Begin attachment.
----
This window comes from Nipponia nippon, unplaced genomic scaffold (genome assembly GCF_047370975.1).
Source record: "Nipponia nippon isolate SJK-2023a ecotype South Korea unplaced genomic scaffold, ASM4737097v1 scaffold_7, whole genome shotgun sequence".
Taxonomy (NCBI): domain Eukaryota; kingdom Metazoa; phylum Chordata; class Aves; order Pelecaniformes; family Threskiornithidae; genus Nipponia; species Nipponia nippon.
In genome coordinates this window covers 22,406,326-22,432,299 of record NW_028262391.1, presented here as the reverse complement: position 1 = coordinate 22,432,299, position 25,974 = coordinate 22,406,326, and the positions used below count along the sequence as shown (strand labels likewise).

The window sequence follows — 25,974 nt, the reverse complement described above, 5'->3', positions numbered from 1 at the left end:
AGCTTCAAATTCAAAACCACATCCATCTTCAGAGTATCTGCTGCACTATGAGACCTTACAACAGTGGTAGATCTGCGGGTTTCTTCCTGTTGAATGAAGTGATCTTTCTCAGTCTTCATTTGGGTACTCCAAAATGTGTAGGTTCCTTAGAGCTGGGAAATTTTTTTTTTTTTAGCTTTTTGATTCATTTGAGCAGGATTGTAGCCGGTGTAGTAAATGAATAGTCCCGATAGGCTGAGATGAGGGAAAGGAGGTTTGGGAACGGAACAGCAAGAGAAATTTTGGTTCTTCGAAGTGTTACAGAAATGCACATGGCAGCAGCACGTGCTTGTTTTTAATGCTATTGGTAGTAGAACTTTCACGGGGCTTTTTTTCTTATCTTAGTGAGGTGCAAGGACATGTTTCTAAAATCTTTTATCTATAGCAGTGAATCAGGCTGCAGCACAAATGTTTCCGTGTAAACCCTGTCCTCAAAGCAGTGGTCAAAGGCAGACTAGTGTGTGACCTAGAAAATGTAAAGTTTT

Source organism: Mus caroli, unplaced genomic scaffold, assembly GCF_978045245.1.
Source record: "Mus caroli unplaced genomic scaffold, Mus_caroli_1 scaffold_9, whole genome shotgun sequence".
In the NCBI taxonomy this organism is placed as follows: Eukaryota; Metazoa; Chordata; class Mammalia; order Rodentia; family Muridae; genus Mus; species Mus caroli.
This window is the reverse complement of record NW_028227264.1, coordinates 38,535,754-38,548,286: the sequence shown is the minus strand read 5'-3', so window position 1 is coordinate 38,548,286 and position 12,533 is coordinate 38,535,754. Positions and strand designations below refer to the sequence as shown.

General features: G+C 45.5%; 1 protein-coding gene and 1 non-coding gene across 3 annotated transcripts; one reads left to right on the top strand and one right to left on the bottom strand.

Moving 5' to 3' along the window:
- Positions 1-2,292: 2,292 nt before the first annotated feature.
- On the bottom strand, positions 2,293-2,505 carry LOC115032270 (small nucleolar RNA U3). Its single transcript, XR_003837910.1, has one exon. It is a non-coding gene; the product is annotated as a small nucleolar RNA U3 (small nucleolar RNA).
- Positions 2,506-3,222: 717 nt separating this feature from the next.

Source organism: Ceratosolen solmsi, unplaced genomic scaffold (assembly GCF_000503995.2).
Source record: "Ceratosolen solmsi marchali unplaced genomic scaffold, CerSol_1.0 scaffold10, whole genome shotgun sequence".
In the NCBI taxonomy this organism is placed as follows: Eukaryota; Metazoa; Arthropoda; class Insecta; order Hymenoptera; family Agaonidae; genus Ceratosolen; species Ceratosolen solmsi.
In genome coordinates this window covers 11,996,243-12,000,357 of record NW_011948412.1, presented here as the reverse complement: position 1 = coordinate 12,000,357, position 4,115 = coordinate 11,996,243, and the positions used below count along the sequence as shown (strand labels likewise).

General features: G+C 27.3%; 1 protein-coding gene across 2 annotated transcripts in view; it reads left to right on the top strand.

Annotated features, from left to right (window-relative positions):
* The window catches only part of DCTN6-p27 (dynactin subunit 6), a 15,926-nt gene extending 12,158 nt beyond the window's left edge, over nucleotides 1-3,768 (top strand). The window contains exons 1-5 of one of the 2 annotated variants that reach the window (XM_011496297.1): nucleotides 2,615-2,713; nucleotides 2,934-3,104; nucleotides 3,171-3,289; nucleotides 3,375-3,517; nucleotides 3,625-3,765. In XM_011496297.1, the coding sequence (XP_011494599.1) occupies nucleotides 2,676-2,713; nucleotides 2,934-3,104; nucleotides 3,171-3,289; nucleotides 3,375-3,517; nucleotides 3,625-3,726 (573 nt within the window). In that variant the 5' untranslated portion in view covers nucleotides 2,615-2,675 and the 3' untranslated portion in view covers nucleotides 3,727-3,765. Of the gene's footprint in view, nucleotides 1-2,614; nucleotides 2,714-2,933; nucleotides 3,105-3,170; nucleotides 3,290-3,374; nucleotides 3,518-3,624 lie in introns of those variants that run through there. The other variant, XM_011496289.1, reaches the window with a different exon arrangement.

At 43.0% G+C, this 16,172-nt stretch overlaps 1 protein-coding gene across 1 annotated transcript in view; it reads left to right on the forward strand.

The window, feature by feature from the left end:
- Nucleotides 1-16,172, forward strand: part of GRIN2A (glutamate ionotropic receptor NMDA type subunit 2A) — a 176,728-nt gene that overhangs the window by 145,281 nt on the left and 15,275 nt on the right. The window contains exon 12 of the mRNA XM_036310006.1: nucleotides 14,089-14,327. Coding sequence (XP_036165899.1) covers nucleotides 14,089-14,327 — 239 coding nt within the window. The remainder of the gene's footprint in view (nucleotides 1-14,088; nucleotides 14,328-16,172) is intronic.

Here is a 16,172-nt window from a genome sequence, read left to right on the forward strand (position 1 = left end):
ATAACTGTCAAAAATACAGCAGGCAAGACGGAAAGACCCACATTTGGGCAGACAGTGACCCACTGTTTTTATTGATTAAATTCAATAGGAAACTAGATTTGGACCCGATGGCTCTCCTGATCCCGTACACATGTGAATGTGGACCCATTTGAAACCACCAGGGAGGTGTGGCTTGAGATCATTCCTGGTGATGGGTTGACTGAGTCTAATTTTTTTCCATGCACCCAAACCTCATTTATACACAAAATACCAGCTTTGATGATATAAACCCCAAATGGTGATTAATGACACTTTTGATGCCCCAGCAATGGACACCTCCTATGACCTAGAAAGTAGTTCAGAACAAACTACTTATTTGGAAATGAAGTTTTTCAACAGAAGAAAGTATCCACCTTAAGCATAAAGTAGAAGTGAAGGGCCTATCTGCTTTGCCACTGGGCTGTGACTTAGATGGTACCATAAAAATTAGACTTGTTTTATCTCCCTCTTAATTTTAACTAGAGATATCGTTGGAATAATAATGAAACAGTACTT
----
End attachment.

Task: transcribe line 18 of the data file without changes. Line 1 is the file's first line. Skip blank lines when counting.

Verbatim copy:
In the NCBI taxonomy this organism is placed as follows: Eukaryota; Metazoa; Arthropoda; class Insecta; order Hymenoptera; family Agaonidae; genus Ceratosolen; species Ceratosolen solmsi.